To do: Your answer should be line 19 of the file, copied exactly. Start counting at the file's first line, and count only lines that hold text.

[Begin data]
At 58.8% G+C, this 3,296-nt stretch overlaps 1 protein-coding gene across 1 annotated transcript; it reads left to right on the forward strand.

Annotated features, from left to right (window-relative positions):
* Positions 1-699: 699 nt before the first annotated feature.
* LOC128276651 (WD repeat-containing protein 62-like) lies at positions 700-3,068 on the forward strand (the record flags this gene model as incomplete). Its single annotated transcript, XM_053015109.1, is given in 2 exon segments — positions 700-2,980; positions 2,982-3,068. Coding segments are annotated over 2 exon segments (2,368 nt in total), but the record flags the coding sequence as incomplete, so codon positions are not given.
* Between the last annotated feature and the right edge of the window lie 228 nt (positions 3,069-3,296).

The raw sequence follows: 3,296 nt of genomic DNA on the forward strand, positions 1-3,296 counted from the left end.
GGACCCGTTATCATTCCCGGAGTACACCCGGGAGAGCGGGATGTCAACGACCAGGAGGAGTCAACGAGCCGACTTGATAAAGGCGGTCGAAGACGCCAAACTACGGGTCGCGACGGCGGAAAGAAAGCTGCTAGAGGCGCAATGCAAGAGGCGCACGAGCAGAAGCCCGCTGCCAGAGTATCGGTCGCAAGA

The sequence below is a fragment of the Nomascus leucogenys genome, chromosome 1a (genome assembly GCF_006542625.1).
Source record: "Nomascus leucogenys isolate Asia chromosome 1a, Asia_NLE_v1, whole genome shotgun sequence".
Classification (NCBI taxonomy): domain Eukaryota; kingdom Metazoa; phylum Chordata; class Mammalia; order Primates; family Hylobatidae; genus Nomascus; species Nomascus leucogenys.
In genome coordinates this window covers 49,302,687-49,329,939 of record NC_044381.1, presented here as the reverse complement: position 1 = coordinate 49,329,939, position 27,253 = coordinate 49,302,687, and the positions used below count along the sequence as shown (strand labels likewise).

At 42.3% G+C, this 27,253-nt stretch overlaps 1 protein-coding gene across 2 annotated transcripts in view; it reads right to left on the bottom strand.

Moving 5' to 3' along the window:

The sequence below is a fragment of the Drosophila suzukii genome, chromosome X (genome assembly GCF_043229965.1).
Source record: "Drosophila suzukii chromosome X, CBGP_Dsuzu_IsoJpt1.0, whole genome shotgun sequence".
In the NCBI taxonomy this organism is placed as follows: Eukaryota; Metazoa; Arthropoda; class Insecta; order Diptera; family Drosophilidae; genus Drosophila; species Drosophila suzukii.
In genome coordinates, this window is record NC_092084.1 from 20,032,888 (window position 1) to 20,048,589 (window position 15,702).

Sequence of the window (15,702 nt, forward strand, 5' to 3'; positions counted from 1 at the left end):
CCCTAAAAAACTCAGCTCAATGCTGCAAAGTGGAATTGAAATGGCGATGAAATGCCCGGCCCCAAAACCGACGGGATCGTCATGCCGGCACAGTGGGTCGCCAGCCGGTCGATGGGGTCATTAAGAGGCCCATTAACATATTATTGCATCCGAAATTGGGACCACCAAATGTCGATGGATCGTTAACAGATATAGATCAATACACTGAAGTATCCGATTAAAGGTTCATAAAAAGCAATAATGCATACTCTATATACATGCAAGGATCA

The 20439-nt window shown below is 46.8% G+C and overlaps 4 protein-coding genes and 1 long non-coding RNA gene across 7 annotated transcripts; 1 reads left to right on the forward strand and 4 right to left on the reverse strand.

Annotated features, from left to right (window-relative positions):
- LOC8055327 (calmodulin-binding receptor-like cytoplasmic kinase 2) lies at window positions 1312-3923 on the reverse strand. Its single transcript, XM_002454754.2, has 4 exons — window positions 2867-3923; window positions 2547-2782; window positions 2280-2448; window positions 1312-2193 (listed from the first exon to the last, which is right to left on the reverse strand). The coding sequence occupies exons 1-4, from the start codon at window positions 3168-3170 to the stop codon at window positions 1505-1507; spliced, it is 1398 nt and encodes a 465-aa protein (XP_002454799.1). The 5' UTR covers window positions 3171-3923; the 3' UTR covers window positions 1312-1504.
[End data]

CCCTAAAAAACTCAGCTCAATGCTGCAAAGTGGAATTGAAATGGCGATGAAATGCCCGGCCCCAAAACCGACGGGATCGTCATGCCGGCACAGTGGGTCGCCAGCCGGTCGATGGGGTCATTAAGAGGCCCATTAACATATTATTGCATCCGAAATTGGGACCACCAAATGTCGATGGATCGTTAACAGATATAGATCAATACACTGAAGTATCCGATTAAAGGTTCATAAAAAGCAATAATGCATACTCTATATACATGCAAGGATCA